Consciousness and Natality in Early Modern England
Consciousness and Natality in Early Modern England
"The idea that Eden was a place of discovery from the start is also the motivating insight of Harrison’s Coming To. Before Milton’s time, Harrison argues, 'consciousness' was a moral faculty, interchangeable with what God in book 3 of Paradise Lost calls 'my umpire conscience,' 'place[d] within' fallen humanity 'as a guide.' . . . Milton’s—and Harrison’s—minute attention to the fashioning of each blank verse line pays off in startling insights into the texture of what Milton’s contemporaries were just beginning to call consciousness.”
Catherine Nicholson | New York Review of Books
"This is an important work that scholars will want to return to often. . . . Summing Up: Highly recommended."
"Joining a growing wave of scientifically minded studies of Renaissance literature, Harrison finds real conceptual work in literature. As the shadow of STEM looms over the humanities, Harrison’s book is a timely reminder that literary scholarship can historically analyze scientific concepts without sacrificing its distinctive concerns for value and form. In fact, he shows the mimetic, particularizing character of literature to be a prerequisite for consciousness to emerge at all. . . . Coming To is a signal contribution to Milton studies and perhaps a watershed in the history of Traherne’s fortunes. . . . Harrison’s remarkable book lends history to, yet delicately preserves, what we might call the last miracle."
Nathaniel Likert | Modern Language Quarterly
"Whereas previous scholarship understands the concept of consciousness as an invention of philosophers, Harrison challenges existing paradigms that place consciousness studies elsewhere, identifying the necessity of poetry in the development of consciousness. Coming To provides rich historical contextualization toward the book’s aim to not only identify the connection between natality and consciousness, but also point toward the social and political implications of that connection. . . . The objective of the book is to identify the intertwined nature of consciousness and natality so as to place consciousness studies within poetry and literary studies, which Harrison accomplishes wonderfully. Any students of philosophy, history, or early modern literature will find this book useful. Harrison’s book will undoubtedly become a staple text within childhood or women’s studies for scholars interested in the history of consciousness in relation to infancy and motherhood."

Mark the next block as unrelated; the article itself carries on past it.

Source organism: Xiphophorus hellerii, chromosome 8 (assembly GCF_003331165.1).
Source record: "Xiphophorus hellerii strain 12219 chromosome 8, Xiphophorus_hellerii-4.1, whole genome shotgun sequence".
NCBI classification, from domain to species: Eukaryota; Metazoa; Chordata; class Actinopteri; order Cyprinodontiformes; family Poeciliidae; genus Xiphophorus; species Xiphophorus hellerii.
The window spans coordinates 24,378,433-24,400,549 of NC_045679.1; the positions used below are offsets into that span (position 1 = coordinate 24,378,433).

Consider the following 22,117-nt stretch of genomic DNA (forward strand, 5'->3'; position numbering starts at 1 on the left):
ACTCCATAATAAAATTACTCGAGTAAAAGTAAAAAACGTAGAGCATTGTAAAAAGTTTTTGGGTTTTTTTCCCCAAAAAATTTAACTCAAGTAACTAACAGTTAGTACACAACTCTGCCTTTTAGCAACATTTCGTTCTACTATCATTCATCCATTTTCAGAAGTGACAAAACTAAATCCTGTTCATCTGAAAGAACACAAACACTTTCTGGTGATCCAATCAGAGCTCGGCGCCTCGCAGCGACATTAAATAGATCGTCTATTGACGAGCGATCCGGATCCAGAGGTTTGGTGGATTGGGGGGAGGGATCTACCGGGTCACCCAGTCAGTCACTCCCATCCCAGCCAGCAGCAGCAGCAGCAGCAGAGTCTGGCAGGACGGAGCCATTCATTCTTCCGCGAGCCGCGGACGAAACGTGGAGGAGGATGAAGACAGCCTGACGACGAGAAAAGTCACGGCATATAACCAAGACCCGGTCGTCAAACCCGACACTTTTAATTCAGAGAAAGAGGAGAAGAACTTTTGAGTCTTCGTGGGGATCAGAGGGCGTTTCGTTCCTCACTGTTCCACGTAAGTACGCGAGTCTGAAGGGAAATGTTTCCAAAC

Shelby N. Oubre | Renaissance Quarterly
"Insightful... Coming To follows a doubled trajectory: insisting on poetry’s embeddedness in the history of consciousness and narrating the emergence of consciousness as fundamental to the development of early modern poetry. Harrison brings to life this entanglement through subtle, close readings of the early modern poets Thomas Traherne and John Milton, and the philosopher John Locke, all situated within their shared cultural matrix... Harrison’s book will be of interest to scholars of Renaissance literature, religion, and philosophy, particularly in the areas of experiential spirituality, devotional writing, and embodiment. Additionally, Coming To contributes to our understanding of the entwined early modern discourses of subjectivity, consciousness, and identity."